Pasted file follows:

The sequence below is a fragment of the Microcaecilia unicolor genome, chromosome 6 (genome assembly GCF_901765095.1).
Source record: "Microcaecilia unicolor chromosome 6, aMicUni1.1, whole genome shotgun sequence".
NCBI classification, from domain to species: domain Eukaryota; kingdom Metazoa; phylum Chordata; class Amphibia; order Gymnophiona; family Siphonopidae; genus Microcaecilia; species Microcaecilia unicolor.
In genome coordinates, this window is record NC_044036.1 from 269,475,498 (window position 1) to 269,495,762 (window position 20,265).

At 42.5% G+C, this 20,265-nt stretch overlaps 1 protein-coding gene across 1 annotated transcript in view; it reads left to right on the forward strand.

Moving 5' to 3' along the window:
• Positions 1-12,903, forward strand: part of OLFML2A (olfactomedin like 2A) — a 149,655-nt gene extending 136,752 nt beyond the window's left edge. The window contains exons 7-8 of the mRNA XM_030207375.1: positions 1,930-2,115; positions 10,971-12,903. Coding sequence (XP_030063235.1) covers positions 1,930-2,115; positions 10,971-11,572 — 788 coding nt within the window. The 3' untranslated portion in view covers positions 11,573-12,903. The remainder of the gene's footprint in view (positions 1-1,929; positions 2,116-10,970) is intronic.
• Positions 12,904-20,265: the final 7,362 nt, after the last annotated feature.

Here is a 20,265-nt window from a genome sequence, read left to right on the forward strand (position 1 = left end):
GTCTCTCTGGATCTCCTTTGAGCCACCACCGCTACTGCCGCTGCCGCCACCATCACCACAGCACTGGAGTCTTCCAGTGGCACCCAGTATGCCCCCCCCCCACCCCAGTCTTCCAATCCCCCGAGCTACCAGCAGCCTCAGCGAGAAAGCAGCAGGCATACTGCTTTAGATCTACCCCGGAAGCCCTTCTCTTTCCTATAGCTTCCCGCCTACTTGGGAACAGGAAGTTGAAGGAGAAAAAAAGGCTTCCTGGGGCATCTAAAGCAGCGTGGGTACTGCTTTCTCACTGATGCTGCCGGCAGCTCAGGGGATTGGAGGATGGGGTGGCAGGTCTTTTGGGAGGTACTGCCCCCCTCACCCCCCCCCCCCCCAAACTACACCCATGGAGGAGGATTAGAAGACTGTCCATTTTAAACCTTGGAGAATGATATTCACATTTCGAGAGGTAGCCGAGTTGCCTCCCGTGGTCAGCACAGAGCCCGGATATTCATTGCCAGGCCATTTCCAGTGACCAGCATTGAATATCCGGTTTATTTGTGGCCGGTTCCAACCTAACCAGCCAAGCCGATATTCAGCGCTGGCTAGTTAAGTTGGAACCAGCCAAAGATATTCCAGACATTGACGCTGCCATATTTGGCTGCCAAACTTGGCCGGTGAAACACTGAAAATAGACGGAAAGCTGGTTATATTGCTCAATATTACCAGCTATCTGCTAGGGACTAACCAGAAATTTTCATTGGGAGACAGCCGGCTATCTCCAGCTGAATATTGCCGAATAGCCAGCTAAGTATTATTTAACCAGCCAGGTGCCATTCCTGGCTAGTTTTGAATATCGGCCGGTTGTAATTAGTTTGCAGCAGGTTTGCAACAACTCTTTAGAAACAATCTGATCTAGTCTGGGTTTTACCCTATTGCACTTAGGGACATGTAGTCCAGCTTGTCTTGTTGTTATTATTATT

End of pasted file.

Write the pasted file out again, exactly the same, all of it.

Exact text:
The sequence below is a fragment of the Microcaecilia unicolor genome, chromosome 6 (genome assembly GCF_901765095.1).
Source record: "Microcaecilia unicolor chromosome 6, aMicUni1.1, whole genome shotgun sequence".
NCBI classification, from domain to species: domain Eukaryota; kingdom Metazoa; phylum Chordata; class Amphibia; order Gymnophiona; family Siphonopidae; genus Microcaecilia; species Microcaecilia unicolor.
In genome coordinates, this window is record NC_044036.1 from 269,475,498 (window position 1) to 269,495,762 (window position 20,265).

At 42.5% G+C, this 20,265-nt stretch overlaps 1 protein-coding gene across 1 annotated transcript in view; it reads left to right on the forward strand.

Moving 5' to 3' along the window:
• Positions 1-12,903, forward strand: part of OLFML2A (olfactomedin like 2A) — a 149,655-nt gene extending 136,752 nt beyond the window's left edge. The window contains exons 7-8 of the mRNA XM_030207375.1: positions 1,930-2,115; positions 10,971-12,903. Coding sequence (XP_030063235.1) covers positions 1,930-2,115; positions 10,971-11,572 — 788 coding nt within the window. The 3' untranslated portion in view covers positions 11,573-12,903. The remainder of the gene's footprint in view (positions 1-1,929; positions 2,116-10,970) is intronic.
• Positions 12,904-20,265: the final 7,362 nt, after the last annotated feature.

Here is a 20,265-nt window from a genome sequence, read left to right on the forward strand (position 1 = left end):
GTCTCTCTGGATCTCCTTTGAGCCACCACCGCTACTGCCGCTGCCGCCACCATCACCACAGCACTGGAGTCTTCCAGTGGCACCCAGTATGCCCCCCCCCCACCCCAGTCTTCCAATCCCCCGAGCTACCAGCAGCCTCAGCGAGAAAGCAGCAGGCATACTGCTTTAGATCTACCCCGGAAGCCCTTCTCTTTCCTATAGCTTCCCGCCTACTTGGGAACAGGAAGTTGAAGGAGAAAAAAAGGCTTCCTGGGGCATCTAAAGCAGCGTGGGTACTGCTTTCTCACTGATGCTGCCGGCAGCTCAGGGGATTGGAGGATGGGGTGGCAGGTCTTTTGGGAGGTACTGCCCCCCTCACCCCCCCCCCCCCCAAACTACACCCATGGAGGAGGATTAGAAGACTGTCCATTTTAAACCTTGGAGAATGATATTCACATTTCGAGAGGTAGCCGAGTTGCCTCCCGTGGTCAGCACAGAGCCCGGATATTCATTGCCAGGCCATTTCCAGTGACCAGCATTGAATATCCGGTTTATTTGTGGCCGGTTCCAACCTAACCAGCCAAGCCGATATTCAGCGCTGGCTAGTTAAGTTGGAACCAGCCAAAGATATTCCAGACATTGACGCTGCCATATTTGGCTGCCAAACTTGGCCGGTGAAACACTGAAAATAGACGGAAAGCTGGTTATATTGCTCAATATTACCAGCTATCTGCTAGGGACTAACCAGAAATTTTCATTGGGAGACAGCCGGCTATCTCCAGCTGAATATTGCCGAATAGCCAGCTAAGTATTATTTAACCAGCCAGGTGCCATTCCTGGCTAGTTTTGAATATCGGCCGGTTGTAATTAGTTTGCAGCAGGTTTGCAACAACTCTTTAGAAACAATCTGATCTAGTCTGGGTTTTACCCTATTGCACTTAGGGACATGTAGTCCAGCTTGTCTTGTTGTTATTATTATT